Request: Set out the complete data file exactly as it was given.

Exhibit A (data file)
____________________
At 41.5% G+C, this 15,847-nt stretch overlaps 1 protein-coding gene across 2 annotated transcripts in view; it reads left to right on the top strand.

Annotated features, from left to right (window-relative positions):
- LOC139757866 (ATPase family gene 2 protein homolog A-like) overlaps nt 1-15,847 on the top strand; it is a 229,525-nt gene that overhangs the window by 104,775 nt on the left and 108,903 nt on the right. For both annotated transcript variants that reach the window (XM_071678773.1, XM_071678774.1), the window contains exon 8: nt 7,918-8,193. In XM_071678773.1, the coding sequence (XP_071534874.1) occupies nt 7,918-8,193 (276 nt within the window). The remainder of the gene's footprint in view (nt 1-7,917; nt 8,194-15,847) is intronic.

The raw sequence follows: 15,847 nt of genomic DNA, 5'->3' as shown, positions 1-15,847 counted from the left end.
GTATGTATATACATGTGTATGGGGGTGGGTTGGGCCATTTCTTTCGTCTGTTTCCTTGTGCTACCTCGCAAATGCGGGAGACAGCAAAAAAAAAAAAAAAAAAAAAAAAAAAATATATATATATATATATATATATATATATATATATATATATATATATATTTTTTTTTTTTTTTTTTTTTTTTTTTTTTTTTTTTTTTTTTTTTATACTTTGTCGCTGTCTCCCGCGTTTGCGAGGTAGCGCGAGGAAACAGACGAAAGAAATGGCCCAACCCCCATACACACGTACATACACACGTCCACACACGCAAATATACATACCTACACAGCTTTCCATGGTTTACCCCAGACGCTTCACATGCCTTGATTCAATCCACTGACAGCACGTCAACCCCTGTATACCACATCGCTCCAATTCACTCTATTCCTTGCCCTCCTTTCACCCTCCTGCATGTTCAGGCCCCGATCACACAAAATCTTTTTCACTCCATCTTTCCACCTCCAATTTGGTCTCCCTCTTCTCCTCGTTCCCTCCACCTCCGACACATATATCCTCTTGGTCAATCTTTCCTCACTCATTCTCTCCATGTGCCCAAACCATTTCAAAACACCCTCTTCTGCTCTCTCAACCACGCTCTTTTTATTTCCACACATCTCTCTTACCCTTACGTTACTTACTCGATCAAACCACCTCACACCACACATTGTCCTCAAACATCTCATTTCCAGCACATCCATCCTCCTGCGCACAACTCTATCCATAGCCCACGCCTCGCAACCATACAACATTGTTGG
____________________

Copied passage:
At 41.5% G+C, this 15,847-nt stretch overlaps 1 protein-coding gene across 2 annotated transcripts in view; it reads left to right on the top strand.

Annotated features, from left to right (window-relative positions):
- LOC139757866 (ATPase family gene 2 protein homolog A-like) overlaps nt 1-15,847 on the top strand; it is a 229,525-nt gene that overhangs the window by 104,775 nt on the left and 108,903 nt on the right. For both annotated transcript variants that reach the window (XM_071678773.1, XM_071678774.1), the window contains exon 8: nt 7,918-8,193. In XM_071678773.1, the coding sequence (XP_071534874.1) occupies nt 7,918-8,193 (276 nt within the window). The remainder of the gene's footprint in view (nt 1-7,917; nt 8,194-15,847) is intronic.

The raw sequence follows: 15,847 nt of genomic DNA, 5'->3' as shown, positions 1-15,847 counted from the left end.
GTATGTATATACATGTGTATGGGGGTGGGTTGGGCCATTTCTTTCGTCTGTTTCCTTGTGCTACCTCGCAAATGCGGGAGACAGCAAAAAAAAAAAAAAAAAAAAAAAAAAAATATATATATATATATATATATATATATATATATATATATATATATATATTTTTTTTTTTTTTTTTTTTTTTTTTTTTTTTTTTTTTTTTTTTTATACTTTGTCGCTGTCTCCCGCGTTTGCGAGGTAGCGCGAGGAAACAGACGAAAGAAATGGCCCAACCCCCATACACACGTACATACACACGTCCACACACGCAAATATACATACCTACACAGCTTTCCATGGTTTACCCCAGACGCTTCACATGCCTTGATTCAATCCACTGACAGCACGTCAACCCCTGTATACCACATCGCTCCAATTCACTCTATTCCTTGCCCTCCTTTCACCCTCCTGCATGTTCAGGCCCCGATCACACAAAATCTTTTTCACTCCATCTTTCCACCTCCAATTTGGTCTCCCTCTTCTCCTCGTTCCCTCCACCTCCGACACATATATCCTCTTGGTCAATCTTTCCTCACTCATTCTCTCCATGTGCCCAAACCATTTCAAAACACCCTCTTCTGCTCTCTCAACCACGCTCTTTTTATTTCCACACATCTCTCTTACCCTTACGTTACTTACTCGATCAAACCACCTCACACCACACATTGTCCTCAAACATCTCATTTCCAGCACATCCATCCTCCTGCGCACAACTCTATCCATAGCCCACGCCTCGCAACCATACAACATTGTTGG